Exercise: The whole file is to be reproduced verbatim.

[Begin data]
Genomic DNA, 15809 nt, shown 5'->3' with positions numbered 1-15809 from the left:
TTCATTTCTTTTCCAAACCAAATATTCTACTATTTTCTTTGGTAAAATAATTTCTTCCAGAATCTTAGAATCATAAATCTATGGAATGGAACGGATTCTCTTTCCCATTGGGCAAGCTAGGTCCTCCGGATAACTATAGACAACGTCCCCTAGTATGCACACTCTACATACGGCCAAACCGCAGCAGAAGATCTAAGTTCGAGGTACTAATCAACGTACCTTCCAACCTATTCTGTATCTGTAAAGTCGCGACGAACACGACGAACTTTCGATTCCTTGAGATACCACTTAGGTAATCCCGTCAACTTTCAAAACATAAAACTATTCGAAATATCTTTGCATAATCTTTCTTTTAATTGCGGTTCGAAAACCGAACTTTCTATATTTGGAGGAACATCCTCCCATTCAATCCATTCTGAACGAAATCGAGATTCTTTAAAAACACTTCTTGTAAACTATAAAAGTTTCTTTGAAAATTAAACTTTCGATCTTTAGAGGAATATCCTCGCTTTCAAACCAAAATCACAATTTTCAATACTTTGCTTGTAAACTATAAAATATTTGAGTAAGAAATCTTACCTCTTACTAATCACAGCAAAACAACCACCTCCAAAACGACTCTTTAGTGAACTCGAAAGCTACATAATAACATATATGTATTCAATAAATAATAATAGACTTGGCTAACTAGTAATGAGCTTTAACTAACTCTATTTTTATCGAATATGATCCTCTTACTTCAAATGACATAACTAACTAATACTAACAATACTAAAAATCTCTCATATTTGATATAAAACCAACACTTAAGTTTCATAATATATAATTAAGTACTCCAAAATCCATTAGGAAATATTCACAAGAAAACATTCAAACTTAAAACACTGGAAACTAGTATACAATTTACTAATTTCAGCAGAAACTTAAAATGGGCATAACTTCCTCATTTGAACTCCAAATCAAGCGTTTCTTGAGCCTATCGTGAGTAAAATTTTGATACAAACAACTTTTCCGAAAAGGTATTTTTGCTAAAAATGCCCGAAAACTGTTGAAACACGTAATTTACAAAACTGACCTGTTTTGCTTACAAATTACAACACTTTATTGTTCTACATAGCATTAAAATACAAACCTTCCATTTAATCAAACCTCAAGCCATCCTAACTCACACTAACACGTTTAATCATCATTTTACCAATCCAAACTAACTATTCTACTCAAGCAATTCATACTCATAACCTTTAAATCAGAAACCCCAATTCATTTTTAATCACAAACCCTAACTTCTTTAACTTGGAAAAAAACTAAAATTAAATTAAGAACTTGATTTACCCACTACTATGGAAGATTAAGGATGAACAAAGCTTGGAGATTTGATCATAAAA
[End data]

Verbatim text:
Genomic DNA, 15809 nt, shown 5'->3' with positions numbered 1-15809 from the left:
TTCATTTCTTTTCCAAACCAAATATTCTACTATTTTCTTTGGTAAAATAATTTCTTCCAGAATCTTAGAATCATAAATCTATGGAATGGAACGGATTCTCTTTCCCATTGGGCAAGCTAGGTCCTCCGGATAACTATAGACAACGTCCCCTAGTATGCACACTCTACATACGGCCAAACCGCAGCAGAAGATCTAAGTTCGAGGTACTAATCAACGTACCTTCCAACCTATTCTGTATCTGTAAAGTCGCGACGAACACGACGAACTTTCGATTCCTTGAGATACCACTTAGGTAATCCCGTCAACTTTCAAAACATAAAACTATTCGAAATATCTTTGCATAATCTTTCTTTTAATTGCGGTTCGAAAACCGAACTTTCTATATTTGGAGGAACATCCTCCCATTCAATCCATTCTGAACGAAATCGAGATTCTTTAAAAACACTTCTTGTAAACTATAAAAGTTTCTTTGAAAATTAAACTTTCGATCTTTAGAGGAATATCCTCGCTTTCAAACCAAAATCACAATTTTCAATACTTTGCTTGTAAACTATAAAATATTTGAGTAAGAAATCTTACCTCTTACTAATCACAGCAAAACAACCACCTCCAAAACGACTCTTTAGTGAACTCGAAAGCTACATAATAACATATATGTATTCAATAAATAATAATAGACTTGGCTAACTAGTAATGAGCTTTAACTAACTCTATTTTTATCGAATATGATCCTCTTACTTCAAATGACATAACTAACTAATACTAACAATACTAAAAATCTCTCATATTTGATATAAAACCAACACTTAAGTTTCATAATATATAATTAAGTACTCCAAAATCCATTAGGAAATATTCACAAGAAAACATTCAAACTTAAAACACTGGAAACTAGTATACAATTTACTAATTTCAGCAGAAACTTAAAATGGGCATAACTTCCTCATTTGAACTCCAAATCAAGCGTTTCTTGAGCCTATCGTGAGTAAAATTTTGATACAAACAACTTTTCCGAAAAGGTATTTTTGCTAAAAATGCCCGAAAACTGTTGAAACACGTAATTTACAAAACTGACCTGTTTTGCTTACAAATTACAACACTTTATTGTTCTACATAGCATTAAAATACAAACCTTCCATTTAATCAAACCTCAAGCCATCCTAACTCACACTAACACGTTTAATCATCATTTTACCAATCCAAACTAACTATTCTACTCAAGCAATTCATACTCATAACCTTTAAATCAGAAACCCCAATTCATTTTTAATCACAAACCCTAACTTCTTTAACTTGGAAAAAAACTAAAATTAAATTAAGAACTTGATTTACCCACTACTATGGAAGATTAAGGATGAACAAAGCTTGGAGATTTGATCATAAAA